It is one of the main vectors of the bacterium Xylella fastidiosa, a plant pathogen that causes a variety of plant diseases, including phony peach disease and Pierce’s disease of grapes. Though usually not a serious pest in the area of its native distribution, the glassy-winged sharpshooter was introduced into southern California, where it has become a serious threat to viticulture due to its ability to vector Pierce’s disease.
To encourage a natural predator to lay eggs in the glassy-winged sharpshooter’s eggs, plant Fava Beans, Sweet Alyssum,Dill and Buckwheat.
The female glassy-winged sharpshooter lays her eggs in groups of three to 28 eggs just under the epidermis layer of several well-chosen leaves. Preferred plants for oviposition may include holly, sunflower and citrus. Strict nutrient requirements for young nymphs are believed to be important factors in the choice of plants for oviposition. As the female lays her eggs, she covers them with a white material scraped from deposits on her fore wings. This white powder is termed brochosomes, consisting of intricately structured hydrophobic particles. Brochosomes are produced in specialized secretory segments of the malphigian tubules, and are excreted by leafhoppers to cover their bodies and egg masses. However, brochosomes are not produced in the same way at all stages of the life cycle. Females, like males and nymphs of H. vitripennis and other species of the tribe Proconiini, produce spherical brochosomes until they have mated, at which time they begin to make rod-shaped brochosomes for the covering of egg masses (Rakitov). Spherical brochosomes are only used for covering the integument after ecdysis. Development is hemimetabolous. Populations reach their peak around the summer months, and begin to decline late August. As winter approaches, adults migrate into forest areas and undergo incomplete hibernation in wait of spring. Mating occurs in the spring and summer.
The most important biological control agents are small wasps that are egg parasites in the Gonatocerus genus that attack glassy-winged sharpshooter egg masses starting in spring. In some areas these parasites have been providing quite effective control. The rate of parasitism gradually increases over the season. During the first period of egg laying in spring, parasitism is usually between 10 to 50%, but during the second egg-laying period in late summer and early fall, it can reach as high as 90 to 100%. Eggs parasitized by these tiny wasps are easily identified by pinpoint holes found at one end of the egg. Spiders, assassin bugs, and praying mantis are predators of motile glassy-winged life stages. Lacewing will eat glassy-winged sharpshooter eggs.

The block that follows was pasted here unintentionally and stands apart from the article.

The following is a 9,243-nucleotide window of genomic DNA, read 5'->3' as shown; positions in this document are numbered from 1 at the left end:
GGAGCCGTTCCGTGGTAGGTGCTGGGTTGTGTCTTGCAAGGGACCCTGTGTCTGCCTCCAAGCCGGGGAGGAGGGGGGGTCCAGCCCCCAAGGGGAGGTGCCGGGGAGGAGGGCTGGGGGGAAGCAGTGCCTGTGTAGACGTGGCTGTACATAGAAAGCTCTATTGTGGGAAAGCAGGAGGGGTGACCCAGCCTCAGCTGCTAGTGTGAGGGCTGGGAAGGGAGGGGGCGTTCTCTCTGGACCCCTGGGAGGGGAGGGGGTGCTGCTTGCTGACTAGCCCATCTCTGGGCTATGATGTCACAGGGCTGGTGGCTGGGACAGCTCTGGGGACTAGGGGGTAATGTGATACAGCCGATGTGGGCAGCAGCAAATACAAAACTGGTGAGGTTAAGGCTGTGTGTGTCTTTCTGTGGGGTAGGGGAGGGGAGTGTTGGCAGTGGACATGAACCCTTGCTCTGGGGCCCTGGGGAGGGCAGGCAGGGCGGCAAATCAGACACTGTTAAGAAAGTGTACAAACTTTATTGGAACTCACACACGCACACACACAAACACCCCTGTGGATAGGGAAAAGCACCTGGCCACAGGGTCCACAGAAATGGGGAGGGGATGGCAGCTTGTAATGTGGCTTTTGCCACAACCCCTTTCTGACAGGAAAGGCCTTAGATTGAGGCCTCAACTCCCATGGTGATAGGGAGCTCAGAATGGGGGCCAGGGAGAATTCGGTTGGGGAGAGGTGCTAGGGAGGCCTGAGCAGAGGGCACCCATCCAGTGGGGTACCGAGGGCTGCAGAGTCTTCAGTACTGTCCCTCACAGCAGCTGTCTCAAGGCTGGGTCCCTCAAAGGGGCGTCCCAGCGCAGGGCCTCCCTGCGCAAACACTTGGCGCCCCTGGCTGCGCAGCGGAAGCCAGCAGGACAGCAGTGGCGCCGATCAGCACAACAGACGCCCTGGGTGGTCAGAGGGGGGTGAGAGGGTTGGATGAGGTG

Gonatocerus triguttatus wasp is the natural egg preditor of Glassy-winged Sharpshooter
How to encourage the parasitic wasp, Gonatocerus triguttatus to hang around your yard. The list of plants below are targeted to attract Gonatocerus triguttatus. Use the plants as an understory.
Fagopyrum esculentum – buckwheat
Lobularia maritima - Sweet Alyssum
Phacelia tanacetifolia – Lacy phacelia
It was originally native to the Southwestern United States and northern Mexico, but it is now used in many places in agriculture as a cover crop, a bee plant, an attractant for other beneficial insects, and an ornamental plant. It is planted in vineyards and alongside crop fields, where it is valued for its long, coiling inflorescences of nectar-rich flowers which open in sequence, giving a long flowering period. It is a good insectary plant, attracting pollinators such as honey bees.
It is also attractive to hoverflies (family Syrphidae), which are useful as biological pest control agents because they eat aphids and other pests
Anethum graveolens – Dill
When used as a companion planting, dill draws in many beneficial insects as the umbrella flower heads go to seed. Fittingly, it makes a good companion plant for cucumbers. It is a poor companion for carrots and tomatoes.
Vicia faba - Fava Beans